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UCI aims to help middle and high school students’ writing through new center

UCI aims to help middle and high school students’ writing through new center
UCI professor Carol Booth Olson says the new WRITE Center’s goal is “bringing together teachers, researchers, policymakers all to one place where they can see the latest ... in what we know about how to improve the writing of the secondary students across the nation.” (Steve Zylius / UC Irvine)

It’s spelled “b-e-c-a-u-s-e” instead of “c-u-z" and “b-e-f-o-r-e" rather than “b-4.”

Every claim should be supported with evidence. And not all authorities are good authorities to cite.

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Those are some of the lessons that teachers in Tustin will be relaying to their students using strategies from a new writing research and development center at UC Irvine — the first of its kind in the country, according to the university.

The U.S. Department of Education’s Institute of Education Sciences recently awarded UCI a $5-million grant over five years to create the Writing Research to Improve Teaching and Evaluation Center for Secondary Students, or WRITE Center.

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The grant is geared toward improving the written arguments of middle and high school students, which center director Carol Booth Olson said have slipped significantly over time.

“If we want our students to succeed academically, become college-bound or … go into careers — even technical careers — they’re going to need really strong writing skills,” said Olson, a UCI professor of education. “And most of the evidence that we have is that students just simply aren’t prepared.”

According to a 2011 study from the National Assessment of Educational Progress, 27% of students surveyed in eighth and 12th grades scored “proficient” or better on writing. About 80% of those surveyed wrote at or above the “basic” level.

The WRITE Center will first run an exploratory research project analyzing thousands of writing samples from students in Tustin and from classrooms where teachers have received training from other UCI writing projects. Researchers will analyze middle and high school students’ writing to identify problems and note successes that provide evidence of effective teaching strategies.

“The hope is we learn from this and contribute to our scientific understanding of what makes good writing possible,” said Elizabeth Albro, commissioner of the National Center for Education Research at the Institute of Education Sciences.

The WRITE Center will take results from the study to design a professional development pilot program to give to middle school science and high school history teachers in Tustin.

Olson said recent Common Core standards have emphasized the need for strong literacy and argumentative writing across several subjects, not just English language arts. But teachers need specific training for how to improve students’ writing, she said.

“There’s not a lot of preparation for teachers of other subject areas to be real strong teachers of reading and writing,” Olson said. “They see themselves as primarily delivering the content. And also, teaching writing is very labor-intensive. It’s kind of hard to get people to step up to the plate and ask kids to do a lot of extensive writing.”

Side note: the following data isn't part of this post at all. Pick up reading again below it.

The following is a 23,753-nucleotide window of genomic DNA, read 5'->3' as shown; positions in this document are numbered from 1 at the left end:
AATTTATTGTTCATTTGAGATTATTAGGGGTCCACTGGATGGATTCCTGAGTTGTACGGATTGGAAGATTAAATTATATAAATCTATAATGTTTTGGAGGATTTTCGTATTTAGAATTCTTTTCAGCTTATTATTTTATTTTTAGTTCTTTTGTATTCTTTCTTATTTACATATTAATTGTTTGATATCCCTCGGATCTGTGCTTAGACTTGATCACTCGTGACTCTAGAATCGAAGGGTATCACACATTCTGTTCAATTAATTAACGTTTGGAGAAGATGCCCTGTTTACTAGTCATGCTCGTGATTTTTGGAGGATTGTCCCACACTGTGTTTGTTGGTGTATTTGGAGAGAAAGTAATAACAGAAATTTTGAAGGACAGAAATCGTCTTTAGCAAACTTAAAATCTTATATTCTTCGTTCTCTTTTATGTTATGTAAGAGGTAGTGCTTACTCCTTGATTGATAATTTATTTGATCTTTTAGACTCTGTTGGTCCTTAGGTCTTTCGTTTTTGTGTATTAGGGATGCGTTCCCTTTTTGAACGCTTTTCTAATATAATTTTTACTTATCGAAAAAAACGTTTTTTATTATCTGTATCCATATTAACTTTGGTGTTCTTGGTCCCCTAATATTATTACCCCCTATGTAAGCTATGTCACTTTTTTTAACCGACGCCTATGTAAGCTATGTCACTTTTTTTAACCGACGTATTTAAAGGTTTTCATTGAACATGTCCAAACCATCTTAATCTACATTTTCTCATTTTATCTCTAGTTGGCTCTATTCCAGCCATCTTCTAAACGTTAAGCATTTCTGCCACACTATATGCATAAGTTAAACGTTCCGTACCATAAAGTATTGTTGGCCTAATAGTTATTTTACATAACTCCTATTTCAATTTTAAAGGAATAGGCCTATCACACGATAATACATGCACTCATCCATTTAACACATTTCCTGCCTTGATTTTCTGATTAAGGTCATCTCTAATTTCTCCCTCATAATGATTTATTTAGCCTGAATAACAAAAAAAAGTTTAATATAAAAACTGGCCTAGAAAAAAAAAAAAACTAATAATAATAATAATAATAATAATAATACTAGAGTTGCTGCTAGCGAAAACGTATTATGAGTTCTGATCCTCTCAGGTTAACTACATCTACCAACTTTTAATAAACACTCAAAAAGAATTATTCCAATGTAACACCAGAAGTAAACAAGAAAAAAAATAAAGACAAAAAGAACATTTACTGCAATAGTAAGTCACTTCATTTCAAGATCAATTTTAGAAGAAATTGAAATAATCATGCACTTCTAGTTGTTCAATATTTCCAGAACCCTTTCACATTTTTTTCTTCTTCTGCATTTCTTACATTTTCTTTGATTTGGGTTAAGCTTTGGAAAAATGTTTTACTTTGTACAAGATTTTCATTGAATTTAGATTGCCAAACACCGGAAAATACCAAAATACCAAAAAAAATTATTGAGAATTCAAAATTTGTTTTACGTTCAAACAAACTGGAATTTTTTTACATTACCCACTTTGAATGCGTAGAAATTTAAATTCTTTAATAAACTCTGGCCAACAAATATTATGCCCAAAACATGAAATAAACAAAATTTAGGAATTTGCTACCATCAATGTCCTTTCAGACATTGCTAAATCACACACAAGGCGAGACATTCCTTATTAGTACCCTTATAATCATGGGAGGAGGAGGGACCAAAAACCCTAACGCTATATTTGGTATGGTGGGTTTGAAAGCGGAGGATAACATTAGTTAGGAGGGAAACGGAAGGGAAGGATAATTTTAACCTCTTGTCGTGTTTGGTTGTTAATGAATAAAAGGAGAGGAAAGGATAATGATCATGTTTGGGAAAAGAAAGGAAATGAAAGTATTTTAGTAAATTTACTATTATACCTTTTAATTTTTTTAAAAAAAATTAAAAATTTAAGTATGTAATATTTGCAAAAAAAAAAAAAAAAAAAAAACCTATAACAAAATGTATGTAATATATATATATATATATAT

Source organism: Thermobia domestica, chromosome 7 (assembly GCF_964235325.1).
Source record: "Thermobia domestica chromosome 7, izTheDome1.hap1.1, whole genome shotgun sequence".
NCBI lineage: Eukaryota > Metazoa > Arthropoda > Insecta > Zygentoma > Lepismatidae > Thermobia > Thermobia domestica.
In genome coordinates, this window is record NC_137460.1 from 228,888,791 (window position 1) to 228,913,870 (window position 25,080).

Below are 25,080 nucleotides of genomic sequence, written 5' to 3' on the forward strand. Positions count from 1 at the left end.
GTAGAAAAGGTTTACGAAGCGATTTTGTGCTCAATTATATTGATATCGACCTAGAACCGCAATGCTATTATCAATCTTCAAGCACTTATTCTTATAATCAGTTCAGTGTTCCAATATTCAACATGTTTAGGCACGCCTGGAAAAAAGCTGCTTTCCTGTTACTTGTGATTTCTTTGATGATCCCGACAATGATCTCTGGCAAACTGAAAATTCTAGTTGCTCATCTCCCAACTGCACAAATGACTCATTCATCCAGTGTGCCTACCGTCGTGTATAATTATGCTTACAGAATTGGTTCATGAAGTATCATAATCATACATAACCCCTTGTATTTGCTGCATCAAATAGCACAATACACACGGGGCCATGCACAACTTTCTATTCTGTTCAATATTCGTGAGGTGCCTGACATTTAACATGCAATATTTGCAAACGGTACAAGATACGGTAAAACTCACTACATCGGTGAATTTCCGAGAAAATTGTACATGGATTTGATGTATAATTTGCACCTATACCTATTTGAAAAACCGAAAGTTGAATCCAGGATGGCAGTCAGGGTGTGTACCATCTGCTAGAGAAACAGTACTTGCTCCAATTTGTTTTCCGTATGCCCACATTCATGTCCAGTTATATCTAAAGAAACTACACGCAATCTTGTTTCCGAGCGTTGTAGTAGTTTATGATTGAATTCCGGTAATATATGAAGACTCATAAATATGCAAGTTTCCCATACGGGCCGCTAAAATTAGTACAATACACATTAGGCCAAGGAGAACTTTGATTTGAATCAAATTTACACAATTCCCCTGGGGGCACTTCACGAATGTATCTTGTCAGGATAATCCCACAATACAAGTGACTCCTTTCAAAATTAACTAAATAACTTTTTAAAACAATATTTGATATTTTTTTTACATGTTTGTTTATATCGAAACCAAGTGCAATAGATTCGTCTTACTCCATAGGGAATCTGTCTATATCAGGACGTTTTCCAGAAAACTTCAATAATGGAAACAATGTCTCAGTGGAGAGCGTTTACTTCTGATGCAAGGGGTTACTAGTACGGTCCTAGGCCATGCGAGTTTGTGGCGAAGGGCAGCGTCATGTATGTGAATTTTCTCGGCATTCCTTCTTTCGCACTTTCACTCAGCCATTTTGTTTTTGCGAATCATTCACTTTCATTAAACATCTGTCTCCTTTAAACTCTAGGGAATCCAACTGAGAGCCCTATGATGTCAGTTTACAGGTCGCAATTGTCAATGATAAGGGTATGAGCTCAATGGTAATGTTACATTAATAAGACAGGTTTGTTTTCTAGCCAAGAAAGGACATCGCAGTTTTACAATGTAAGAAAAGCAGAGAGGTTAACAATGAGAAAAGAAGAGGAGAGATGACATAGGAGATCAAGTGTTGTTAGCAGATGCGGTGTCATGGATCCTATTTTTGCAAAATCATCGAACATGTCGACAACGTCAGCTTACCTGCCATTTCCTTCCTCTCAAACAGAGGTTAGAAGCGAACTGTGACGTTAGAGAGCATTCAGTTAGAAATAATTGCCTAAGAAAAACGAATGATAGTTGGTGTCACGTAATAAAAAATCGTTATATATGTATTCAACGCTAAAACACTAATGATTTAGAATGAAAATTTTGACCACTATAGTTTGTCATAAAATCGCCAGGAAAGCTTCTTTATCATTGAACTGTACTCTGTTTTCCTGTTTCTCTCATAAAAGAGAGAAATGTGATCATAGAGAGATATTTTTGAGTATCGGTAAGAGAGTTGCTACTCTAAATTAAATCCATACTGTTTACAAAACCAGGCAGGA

While the WRITE Center is researching and designing its pilot program, it also will develop a website with webinars and other resources on writing education research.

“The goal of this is ... bringing together teachers, researchers, policymakers all to one place where they can see the latest, most cutting edge in what we know about how to improve the writing of the secondary students across the nation,” Olson said.

UCI has sought to improve students’ writing through teacher training with other programs, including the National Writing Project, an organization with nearly 200 sites across the country offering professional development for teachers.

Trevor Hershberger, who teaches English literature and composition classes to sophomores, juniors and seniors at Foothill High School in Santa Ana, participated in a summer institute with UCI’s chapter of the National Writing Project.

He said he learned various strategies that have translated into the classroom, such as an exercise called “writing into the day.” Every day, students began class by reading about a specific stance on a subject, from social justice issues to space-related topics. By the end of the week, they had a variety of perspectives to support a written or an oral argument.

“It was kind of a cool way to develop some habits of mind, to retrain students to think about argument in a new way,” Hershberger said.

Other strategies he learned during the training helped him teach students to evaluate the credibility of their sources. When he started, only one student had done the “authorizing move” of discussing the relevance of a source. Three months later, 95% of his students had adopted the practice in their writing, he said.

Teaching young people to write well is crucial for developing a generation of critical thinkers, Olson said.

“Writing is a vehicle for thinking. Like E.M. Forster once said, ‘How do I know what I think until I see what I say?’

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“Writing is a way to not only express what you know, but it’s actually a way to think out loud on paper,” Olson added. “If you can’t express yourself well, you’re probably also not a very clear or critical thinker.”

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